DEFINITION: Drainage of fluid from a nipple duct or ducts.
3 MAJOR CATEGORIES:
- Physiologic – normal
- Pharmacologic – medication induced
- Pathologic – Caused by disease
Changes in hormonal balance may cause discharge.
- from both breast (bilateral)
- from multiple duct openings on the nipple
- milky (cloudy or opaque) or serous (yellowish) or greenish.
- occurs in small amounts
- occasionally throughout the menstrual cycle
- occurs more frequently before the menstrual period
- occurs in postmenopausal women on hormonal replacement therapy
- is not associated with a breast lump/mass
- any manipulation or pressure may cause discharge. DISCHARGE THAT IS NOT SPONTANEOUS (i.e. DISCHARGE THAT OCCURS ONLY WHEN THE BREAST IS MANIPULATED OR SQUEEZED) IS VERY RARELY OF SIGNIFICANCE.
- occurs in pregnancy and after pregnancy. Occasionally this discharge can be bloody, and is may not be significant. (You should, however, notify your doctor if this occurs) .
TREATMENT: Usually knowing the discharge is physiologic and not of significance is all that is needed.
Caused by over-the-counter medications, prescription medications and some herbal products.
MEDICATIONS: (This list is not felt to be all inclusive)
- Birth control pills
- Hormones, such as estrogen
- Blood pressure medications
- Narcotics and pain relievers
- Psychiatric medications
- Gastrointestinal medications
- Heart medications
DO NOT STOP TAKING ANY PRESCRIPTION MEDICATION WITHOUT CONSULTING YOUR PHYSICIAN WHO PRESCRIBED THE MEDICATION.
Most medication induced discharge will be from both sides (bilateral)
Stopping medication/herbs may bring relief, but it will usually take 4-6 weeks
Your pharmacist can help you determine whether anything you are taking is a cause of nipple discharge.
HERBAL PRODUCTS: Complete information on herbs is often not available as they are not regulated by the FDA.
Herbs used to treat premenopausal and menopausal symptoms, diets high in soybean or tofu, Ma Huang (and other ephedra sources), caffeine or caffeine like products can cause discharge.
TREATMENT: After discussion with your physician, stopping the medication or herbal product is appropriate to see if the discharge ceases. If you can be sure that that discharge is pharmacologic, then you, with your physician, can decide whether to continue taking the medication or herbal product.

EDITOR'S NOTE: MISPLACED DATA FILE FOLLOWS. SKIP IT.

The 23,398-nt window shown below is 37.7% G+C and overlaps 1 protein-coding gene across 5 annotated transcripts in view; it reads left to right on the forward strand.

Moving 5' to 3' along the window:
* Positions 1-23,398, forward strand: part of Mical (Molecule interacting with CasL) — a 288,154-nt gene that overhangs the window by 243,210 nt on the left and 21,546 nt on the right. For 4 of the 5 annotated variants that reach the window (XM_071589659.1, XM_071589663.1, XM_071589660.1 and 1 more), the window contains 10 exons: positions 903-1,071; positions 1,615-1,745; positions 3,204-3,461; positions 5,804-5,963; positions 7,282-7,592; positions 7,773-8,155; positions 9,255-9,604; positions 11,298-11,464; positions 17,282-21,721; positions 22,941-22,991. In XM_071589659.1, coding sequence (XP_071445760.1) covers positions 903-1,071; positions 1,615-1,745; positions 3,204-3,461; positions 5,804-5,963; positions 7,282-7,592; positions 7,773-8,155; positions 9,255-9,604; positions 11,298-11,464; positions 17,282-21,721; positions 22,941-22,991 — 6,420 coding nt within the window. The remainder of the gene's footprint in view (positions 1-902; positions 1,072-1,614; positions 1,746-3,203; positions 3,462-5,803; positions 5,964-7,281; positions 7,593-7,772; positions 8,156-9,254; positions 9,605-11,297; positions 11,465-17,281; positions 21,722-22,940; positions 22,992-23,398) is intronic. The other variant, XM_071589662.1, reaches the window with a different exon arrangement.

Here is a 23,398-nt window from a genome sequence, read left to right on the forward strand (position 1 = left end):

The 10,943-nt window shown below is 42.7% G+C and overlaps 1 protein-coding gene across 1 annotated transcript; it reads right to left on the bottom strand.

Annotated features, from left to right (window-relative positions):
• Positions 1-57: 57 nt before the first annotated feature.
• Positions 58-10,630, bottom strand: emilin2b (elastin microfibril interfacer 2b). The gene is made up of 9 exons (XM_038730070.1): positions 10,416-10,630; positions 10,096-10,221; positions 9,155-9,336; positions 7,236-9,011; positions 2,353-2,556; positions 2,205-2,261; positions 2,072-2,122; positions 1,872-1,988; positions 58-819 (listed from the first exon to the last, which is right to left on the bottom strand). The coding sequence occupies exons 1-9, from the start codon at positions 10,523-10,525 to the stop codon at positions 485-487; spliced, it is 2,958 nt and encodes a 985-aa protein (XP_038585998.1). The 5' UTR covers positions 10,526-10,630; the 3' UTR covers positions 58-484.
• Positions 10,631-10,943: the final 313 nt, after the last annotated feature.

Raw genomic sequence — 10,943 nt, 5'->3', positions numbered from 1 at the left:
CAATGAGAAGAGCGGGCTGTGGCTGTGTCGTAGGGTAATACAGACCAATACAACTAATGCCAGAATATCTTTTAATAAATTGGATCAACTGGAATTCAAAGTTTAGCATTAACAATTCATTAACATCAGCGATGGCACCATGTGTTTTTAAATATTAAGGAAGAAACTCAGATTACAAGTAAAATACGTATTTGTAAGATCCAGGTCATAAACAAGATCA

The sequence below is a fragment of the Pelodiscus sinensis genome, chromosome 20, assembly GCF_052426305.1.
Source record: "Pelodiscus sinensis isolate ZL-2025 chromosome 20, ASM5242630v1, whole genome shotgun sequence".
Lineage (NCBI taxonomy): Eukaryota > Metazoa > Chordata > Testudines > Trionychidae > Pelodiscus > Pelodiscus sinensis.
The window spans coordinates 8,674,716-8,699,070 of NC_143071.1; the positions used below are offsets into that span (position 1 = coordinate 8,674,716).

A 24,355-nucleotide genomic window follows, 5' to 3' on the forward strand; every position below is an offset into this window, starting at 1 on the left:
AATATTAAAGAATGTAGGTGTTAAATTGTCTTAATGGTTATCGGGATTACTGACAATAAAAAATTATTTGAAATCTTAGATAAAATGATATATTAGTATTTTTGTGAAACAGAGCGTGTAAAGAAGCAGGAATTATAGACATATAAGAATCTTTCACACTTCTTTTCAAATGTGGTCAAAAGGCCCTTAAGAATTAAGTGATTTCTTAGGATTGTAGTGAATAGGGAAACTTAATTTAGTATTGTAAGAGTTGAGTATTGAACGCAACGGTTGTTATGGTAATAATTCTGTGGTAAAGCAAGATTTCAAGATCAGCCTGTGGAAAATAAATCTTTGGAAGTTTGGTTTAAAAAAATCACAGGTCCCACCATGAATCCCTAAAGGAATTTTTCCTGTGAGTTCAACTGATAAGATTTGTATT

Caused by both benign (non-cancer) or cancerous breast diseases. Conditions that elevate a hormone called prolactin (e.g. tumors of the pituitary gland, a gland in the base of the brain) can also cause pathological discharge.
- persistent throughout cycle.
- spontaneous—occurs without squeezing the nipple.
- from one side (unilateral)
- usually occurs from one duct, or ducts from one quadrant
- abnormally colored—clear, watery, yellowish, greenish-gray, bloody (pink or red—your doctor can test the discharge to confirm it is bloody and evaluate the cells), milky colored if related to pituitary gland tumors
Benign conditions: Most common are papillomas (small benign nodules in the ducts—most common cause of bloody nipple discharge), duct ectasia (dilated ducts) and sclerosing adenosis/fibrocystic changes (increasing fibrous changes in the breast). Infection can cause purulent (pus) nipple discharge.
Cancer: May be associated with a lump or other breast changes. Usually discharge is watery or bloody. LESS THAN 5% OF ALL WOMEN WITH BLOODY NIPPLE DISCHARGE HAVE BREAST CANCER.
Mammography and ultrasound are the two tests used initially to evaluate women with discharge. Occasionally a ductogram (dye is injected into the ducts and mammographic images are taken); or an MRI (Magnetic Resonance Imaging) will be done.
TREATMENT: Treatment varies depending on the abnormality found on the diagnostic workup. Occasionally, if suspicious discharge continues without an obvious cause, a surgical biopsy will be needed.
CONTACT YOUR PHYSICIAN WITH ANY CONTINUING SYMPTOMS.